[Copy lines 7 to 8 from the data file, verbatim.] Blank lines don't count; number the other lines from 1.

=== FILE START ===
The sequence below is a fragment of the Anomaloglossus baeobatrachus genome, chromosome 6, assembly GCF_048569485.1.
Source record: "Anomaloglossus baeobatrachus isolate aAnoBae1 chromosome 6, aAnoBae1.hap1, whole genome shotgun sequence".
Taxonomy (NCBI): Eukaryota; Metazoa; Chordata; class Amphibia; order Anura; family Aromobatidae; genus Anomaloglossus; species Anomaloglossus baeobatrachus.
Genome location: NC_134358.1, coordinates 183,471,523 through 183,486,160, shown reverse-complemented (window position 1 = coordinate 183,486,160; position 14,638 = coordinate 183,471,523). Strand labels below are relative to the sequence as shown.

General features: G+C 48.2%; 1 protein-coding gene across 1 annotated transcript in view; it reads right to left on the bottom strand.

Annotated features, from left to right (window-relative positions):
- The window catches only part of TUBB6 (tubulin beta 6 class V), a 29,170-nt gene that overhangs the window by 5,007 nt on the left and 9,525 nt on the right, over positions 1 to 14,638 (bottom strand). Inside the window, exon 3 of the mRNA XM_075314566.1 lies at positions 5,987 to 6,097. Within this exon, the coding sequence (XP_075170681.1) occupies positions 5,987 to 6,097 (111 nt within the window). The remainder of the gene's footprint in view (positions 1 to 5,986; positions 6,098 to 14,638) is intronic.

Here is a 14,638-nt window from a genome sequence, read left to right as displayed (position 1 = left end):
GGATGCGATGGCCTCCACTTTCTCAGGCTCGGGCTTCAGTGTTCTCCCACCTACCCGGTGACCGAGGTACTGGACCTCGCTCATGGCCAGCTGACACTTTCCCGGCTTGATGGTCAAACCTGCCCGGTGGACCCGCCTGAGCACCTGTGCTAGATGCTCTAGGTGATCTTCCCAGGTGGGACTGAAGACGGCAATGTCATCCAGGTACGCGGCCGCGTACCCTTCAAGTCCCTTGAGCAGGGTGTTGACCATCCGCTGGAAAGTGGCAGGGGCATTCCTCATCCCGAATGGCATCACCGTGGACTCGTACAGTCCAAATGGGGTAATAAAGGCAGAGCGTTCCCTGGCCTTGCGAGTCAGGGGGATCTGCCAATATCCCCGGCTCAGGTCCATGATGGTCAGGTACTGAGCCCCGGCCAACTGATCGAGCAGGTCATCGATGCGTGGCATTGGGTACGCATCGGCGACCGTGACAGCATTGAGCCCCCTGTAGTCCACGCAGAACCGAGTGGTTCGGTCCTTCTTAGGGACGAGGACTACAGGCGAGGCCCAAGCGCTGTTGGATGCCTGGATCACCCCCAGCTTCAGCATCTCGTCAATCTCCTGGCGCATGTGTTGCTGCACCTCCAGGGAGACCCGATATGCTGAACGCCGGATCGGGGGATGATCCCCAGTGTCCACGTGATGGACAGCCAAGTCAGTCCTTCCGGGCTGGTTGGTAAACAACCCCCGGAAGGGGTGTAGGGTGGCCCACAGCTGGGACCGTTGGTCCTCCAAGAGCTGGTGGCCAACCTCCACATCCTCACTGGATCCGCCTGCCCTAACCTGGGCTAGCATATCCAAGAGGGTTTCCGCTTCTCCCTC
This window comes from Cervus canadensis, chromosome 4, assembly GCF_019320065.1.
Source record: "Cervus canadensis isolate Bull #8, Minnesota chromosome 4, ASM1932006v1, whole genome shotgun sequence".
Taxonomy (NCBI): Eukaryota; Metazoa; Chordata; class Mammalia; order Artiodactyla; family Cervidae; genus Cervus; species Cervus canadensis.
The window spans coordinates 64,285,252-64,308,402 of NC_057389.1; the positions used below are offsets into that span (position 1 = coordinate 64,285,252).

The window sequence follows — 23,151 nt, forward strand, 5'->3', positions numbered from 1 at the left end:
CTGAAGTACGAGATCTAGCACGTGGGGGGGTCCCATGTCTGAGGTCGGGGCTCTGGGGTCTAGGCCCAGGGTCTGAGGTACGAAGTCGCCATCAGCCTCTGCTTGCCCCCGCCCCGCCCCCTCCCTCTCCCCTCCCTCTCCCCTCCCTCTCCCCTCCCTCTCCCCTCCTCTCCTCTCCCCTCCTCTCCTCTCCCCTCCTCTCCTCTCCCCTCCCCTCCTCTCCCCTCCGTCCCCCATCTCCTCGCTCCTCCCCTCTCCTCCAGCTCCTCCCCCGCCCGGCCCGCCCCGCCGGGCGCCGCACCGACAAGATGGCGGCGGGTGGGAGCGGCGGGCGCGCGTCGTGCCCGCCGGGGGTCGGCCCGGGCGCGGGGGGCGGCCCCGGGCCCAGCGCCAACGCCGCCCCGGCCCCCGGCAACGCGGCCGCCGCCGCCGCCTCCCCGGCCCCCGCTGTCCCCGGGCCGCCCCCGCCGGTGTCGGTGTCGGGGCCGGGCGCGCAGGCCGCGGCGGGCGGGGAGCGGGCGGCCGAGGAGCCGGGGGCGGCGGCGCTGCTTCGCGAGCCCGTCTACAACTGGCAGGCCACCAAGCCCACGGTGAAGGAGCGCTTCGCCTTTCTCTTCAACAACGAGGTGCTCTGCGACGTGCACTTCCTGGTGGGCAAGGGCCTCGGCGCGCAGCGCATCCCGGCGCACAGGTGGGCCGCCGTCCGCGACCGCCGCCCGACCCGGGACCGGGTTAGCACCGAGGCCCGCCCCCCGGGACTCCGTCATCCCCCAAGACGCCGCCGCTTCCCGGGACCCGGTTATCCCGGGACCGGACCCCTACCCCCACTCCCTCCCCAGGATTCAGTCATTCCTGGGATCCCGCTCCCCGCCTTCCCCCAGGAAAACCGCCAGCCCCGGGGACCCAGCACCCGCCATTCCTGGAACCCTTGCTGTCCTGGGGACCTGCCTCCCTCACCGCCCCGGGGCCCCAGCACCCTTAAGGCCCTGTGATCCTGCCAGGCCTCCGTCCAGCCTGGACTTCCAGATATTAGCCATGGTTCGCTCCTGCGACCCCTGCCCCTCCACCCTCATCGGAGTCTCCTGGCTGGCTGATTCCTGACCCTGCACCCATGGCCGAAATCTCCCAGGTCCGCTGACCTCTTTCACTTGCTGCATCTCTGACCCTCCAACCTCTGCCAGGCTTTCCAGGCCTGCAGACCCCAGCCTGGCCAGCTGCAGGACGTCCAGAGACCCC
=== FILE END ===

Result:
- The window catches only part of TUBB6 (tubulin beta 6 class V), a 29,170-nt gene that overhangs the window by 5,007 nt on the left and 9,525 nt on the right, over positions 1 to 14,638 (bottom strand). Inside the window, exon 3 of the mRNA XM_075314566.1 lies at positions 5,987 to 6,097. Within this exon, the coding sequence (XP_075170681.1) occupies positions 5,987 to 6,097 (111 nt within the window). The remainder of the gene's footprint in view (positions 1 to 5,986; positions 6,098 to 14,638) is intronic.

Here is a 14,638-nt window from a genome sequence, read left to right as displayed (position 1 = left end):